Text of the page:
PAC services were provided by only CHEWs in 33% of the PHC facilities surveyed, while in 67% of such facilities midwives, Nurses and CHEWs provided same service to clients.

Majority (56%) of PHC facilities had challenges with logistic system for ordering and storage of drugs and were also lacking in locked storage area (56%) for medical supplies. Only 39% of the facilities surveyed had adequate records for abortion cases and the PHC facilities were more affected with only 22% of such facilities with such records. Service delivery protocols and guidelines for PAC were absent (0%) in PHC facilities and only available in 22% of the SHC facilities surveyed, the same applied to availability for MVA log book.

Cost of managing first trimester incomplete abortion was free in 45% of the facilities surveyed. The cost was as low as three hundred naira (N300) in 6% of the facilities. Regarding awareness and Knowledge of PAC among Healthcare Providers in the surveyed facilities, one hundred and eight (108) healthcare providers were approached in the survey and out of that number, One hundred and five (105) respondents were interviewed, three (3) declined, which gave a response rate of ninety-seven percent (97%). The ages of the respondents ranged from 18 years to 52 years with an average of 31years. Almost all the respondents (85%) were female with only a few (15%) males. About halve (47%) of the respondents were Nurse/Midwives followed by Community Health Extension Workers (CHEWs) that made up 41% while 12% were medical doctors.

Of the total of forty-nine (49) midwives /Nurses working in the maternity, family planning and labour wards interviewed almost all (98%) were aware of PAC but only 51% of the CHEWs were aware. Of all the Nurse/Midwives, only 30% knew that all modern contraceptive methods can be used (assuming there are no contra-indications) for post-abortion FP, while only 16% of the CHEWs had that knowledge.

Knowledge of the number of elements of PAC was below average in all the three cadres of healthcare providers, Doctors (39%) and Nurse/Midwives (27%) and CHEWs (7%).

In view of the above findings it is highly recommended that the Bauchi state MOH, PHCDA and Developmental partners should provide the entire comprehensive PAC package, including family planning counseling and method provision and choice at both PHC and SHC facilities to reduce maternal morbidity and mortality in the State and country as a whole.

The term "abortion" refers to the termination of pregnancy from whatever cause before the fetus is capable of extra-uterine life. "Spontaneous abortion" refers to those terminated pregnancies that occur without deliberate measures, whereas "induced abortion" refers to termination of pregnancy through a deliberate intervention intended to end the pregnancy.1 Estimates are that at least 15% of all pregnancies end in spontaneous abortion1and, according to World Health Organization estimates, up to 15% of pregnancy-related mortality worldwide is due to abortion.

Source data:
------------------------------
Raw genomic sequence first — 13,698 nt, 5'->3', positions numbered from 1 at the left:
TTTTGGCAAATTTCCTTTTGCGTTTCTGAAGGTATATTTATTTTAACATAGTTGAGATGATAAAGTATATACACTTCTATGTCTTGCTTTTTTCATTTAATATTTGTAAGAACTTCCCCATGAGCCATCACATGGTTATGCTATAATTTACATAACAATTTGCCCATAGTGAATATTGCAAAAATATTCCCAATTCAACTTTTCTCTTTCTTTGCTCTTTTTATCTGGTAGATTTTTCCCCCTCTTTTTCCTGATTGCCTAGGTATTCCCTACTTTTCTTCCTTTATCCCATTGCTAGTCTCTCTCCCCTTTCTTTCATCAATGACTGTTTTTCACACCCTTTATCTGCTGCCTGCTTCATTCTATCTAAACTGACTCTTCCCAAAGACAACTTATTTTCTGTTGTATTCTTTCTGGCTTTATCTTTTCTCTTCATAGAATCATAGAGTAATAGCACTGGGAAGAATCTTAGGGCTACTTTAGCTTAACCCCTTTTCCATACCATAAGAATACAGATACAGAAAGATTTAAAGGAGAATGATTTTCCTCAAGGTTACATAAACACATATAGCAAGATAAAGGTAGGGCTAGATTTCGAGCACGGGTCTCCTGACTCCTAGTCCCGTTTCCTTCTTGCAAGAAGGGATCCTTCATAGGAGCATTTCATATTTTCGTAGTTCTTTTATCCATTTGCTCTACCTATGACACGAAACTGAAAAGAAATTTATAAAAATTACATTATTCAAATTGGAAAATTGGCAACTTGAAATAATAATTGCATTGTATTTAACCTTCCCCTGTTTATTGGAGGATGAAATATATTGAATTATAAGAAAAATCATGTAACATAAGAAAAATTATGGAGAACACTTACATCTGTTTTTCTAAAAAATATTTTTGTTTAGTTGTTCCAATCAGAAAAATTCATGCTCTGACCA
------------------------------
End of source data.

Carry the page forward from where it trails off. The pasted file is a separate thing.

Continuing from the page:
A woman‘s fertility can return quickly following an abortion from as early as two weeks.

This may leave a lot of women with unmet need for family planning and the risk of another unintended pregnancy and in some cases subsequent repeated abortion.2

Moreover, in many settings, women who have an abortion rarely leave the health facility "armed with the knowledge and the means to avoid repeating the process of unprotected intercourse and unwanted pregnancy". Most post-abortion cases admitted to public sector hospitals receive only the emergency care component of the case management, and are usually discharged from hospitals without adequate family planning counseling.

Women who have had an abortion and who risk future unwanted pregnancies represent an important group whose family planning needs remain unmet in many developing countries. To reduce this risk, it is vital to provide a comprehensive package of post-abortion care (PAC) services that includes both medical and preventive healthcare. The key elements of post-abortion care are: emergency treatment of incomplete abortion and potentially life-threatening complications, post-abortion family planning counseling and services, links between post-abortion emergency services and other priority reproductive healthcare services and community support and mobilization......

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Item Type: Project Material  |  Size: 113 pages  |  Chapters: 1-5